E-mail Bob Ward
By Tony Perkins, President, Family Research Council
March 29, 2017 -- Most non-profit organizations have a purpose. For example, one of FRC's purposes
is to advance issues like religious freedom. It follows that as we communicate with people about issues,
we should also be able to speak about and endorse political candidates who share our values and
purpose. This is the meaning of free speech.
The same is true for other non-profits, including churches. Whether
a person wants his church to endorse or oppose political
candidates is a separate question, but it should not be a question
about whether or not a church has the constitutional right to do so.

That right has essentially been taken away by the  Johnson
Amendment of 1954.  The Johnson Amendment says that
tax-exempt organizations cannot participate in, or intervene in, any
political campaign on behalf of or in opposition to any candidate
for public office.

It was introduced by Lyndon Johnson in 1954 after a tough
reelection to the Senate, where a tax-exempt organization worked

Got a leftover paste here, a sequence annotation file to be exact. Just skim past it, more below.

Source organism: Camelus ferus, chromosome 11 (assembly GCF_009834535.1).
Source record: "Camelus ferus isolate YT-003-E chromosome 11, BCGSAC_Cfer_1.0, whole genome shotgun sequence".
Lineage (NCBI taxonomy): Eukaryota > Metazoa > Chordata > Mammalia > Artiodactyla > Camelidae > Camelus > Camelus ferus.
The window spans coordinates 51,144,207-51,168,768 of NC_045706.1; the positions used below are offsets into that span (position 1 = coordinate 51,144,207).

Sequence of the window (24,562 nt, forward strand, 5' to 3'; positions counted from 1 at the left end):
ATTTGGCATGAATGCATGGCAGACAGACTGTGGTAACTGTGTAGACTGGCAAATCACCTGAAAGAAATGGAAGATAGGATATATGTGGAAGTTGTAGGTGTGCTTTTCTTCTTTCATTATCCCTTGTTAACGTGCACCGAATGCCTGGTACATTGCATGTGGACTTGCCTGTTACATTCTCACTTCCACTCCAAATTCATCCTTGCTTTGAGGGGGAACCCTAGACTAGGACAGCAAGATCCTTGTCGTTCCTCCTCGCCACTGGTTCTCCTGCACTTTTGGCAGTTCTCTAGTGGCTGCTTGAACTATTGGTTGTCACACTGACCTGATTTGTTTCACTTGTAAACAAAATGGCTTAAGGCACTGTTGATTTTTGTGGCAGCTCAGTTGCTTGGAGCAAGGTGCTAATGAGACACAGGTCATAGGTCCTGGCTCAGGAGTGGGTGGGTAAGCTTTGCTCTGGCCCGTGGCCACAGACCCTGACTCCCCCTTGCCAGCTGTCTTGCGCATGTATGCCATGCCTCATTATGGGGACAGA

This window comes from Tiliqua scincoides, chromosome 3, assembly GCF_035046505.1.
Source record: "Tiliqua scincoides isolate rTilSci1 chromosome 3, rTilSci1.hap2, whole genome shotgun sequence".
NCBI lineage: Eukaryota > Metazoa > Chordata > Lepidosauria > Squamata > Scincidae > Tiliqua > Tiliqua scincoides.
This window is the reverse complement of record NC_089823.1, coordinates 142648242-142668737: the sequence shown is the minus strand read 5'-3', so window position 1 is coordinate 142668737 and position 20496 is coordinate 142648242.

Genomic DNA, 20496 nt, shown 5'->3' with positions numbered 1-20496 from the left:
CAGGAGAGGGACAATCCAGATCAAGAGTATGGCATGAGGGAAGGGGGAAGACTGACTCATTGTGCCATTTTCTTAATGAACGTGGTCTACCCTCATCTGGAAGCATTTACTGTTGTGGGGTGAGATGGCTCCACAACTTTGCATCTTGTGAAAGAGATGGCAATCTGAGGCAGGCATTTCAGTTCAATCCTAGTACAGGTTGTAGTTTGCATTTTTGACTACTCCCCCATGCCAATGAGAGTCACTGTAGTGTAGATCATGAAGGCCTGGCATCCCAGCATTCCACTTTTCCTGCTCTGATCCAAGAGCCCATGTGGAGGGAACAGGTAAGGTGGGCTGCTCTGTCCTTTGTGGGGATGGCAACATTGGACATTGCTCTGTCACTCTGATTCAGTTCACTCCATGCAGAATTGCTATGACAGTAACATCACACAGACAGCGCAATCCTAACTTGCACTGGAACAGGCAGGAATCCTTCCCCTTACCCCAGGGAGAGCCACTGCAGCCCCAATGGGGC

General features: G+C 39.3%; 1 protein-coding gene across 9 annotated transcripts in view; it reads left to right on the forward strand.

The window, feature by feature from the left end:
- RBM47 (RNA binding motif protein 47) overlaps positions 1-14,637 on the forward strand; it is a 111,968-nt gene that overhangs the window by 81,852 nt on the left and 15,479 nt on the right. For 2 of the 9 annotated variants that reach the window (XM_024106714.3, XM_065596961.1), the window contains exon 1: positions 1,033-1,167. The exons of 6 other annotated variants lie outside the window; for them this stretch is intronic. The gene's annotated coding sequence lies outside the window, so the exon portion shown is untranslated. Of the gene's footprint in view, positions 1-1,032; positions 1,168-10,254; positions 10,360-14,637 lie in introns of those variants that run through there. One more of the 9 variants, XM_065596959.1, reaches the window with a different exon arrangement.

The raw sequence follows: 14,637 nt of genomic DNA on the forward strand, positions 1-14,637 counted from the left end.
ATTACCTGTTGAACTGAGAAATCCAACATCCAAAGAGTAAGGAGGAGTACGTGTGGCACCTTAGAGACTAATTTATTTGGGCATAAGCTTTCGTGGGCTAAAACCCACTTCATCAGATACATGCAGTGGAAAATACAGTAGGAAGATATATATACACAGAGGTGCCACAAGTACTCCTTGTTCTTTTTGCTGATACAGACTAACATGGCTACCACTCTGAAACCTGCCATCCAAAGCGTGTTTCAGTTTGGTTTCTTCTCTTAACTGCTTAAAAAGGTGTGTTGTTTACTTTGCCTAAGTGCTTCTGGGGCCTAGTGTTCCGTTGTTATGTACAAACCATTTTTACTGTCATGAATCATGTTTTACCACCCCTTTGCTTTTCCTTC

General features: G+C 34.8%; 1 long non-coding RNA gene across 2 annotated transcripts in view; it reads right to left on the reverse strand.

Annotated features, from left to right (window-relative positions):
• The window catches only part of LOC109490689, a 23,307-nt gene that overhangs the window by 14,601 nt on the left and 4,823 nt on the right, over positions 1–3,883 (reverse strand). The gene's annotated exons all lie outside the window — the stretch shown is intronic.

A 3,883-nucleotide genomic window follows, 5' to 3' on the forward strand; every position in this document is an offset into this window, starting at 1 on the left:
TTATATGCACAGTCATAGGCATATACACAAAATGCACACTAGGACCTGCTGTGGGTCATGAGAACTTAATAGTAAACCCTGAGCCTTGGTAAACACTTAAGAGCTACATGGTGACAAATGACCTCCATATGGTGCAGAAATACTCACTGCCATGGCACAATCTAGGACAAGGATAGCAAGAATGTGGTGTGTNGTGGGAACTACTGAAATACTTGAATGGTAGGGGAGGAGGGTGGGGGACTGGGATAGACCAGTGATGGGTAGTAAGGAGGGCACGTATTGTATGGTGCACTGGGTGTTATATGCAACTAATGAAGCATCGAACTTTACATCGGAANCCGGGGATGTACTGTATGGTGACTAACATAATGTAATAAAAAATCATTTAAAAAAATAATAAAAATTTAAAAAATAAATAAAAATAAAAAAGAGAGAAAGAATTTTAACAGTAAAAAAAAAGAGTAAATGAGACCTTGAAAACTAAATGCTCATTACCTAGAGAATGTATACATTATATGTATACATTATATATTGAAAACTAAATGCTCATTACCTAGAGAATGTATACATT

to defeat him. The measure was passed without any debate or
hearings about its implications for churches, charities, and their
         TONY  PERKINS
House Majority Whip Steve Scalise (R-La.), Rep. Jody Hice (R-Ga.), and Sen. James Lankford (R-Okla.)
introduced the Free Speech Fairness Act of 2017 (H.R. 781.,  S. 264) to roll back the Johnson
Amendment. A non-profit organization should not lose its tax-exempt status or be threatened with audits
because it exercises its constitutional right to speak in favor of political candidates who share the
organization's values and mission. Once the Free Speech Fairness Act is passed, pastors and organizational
leaders' constitutional right to free speech will be restored.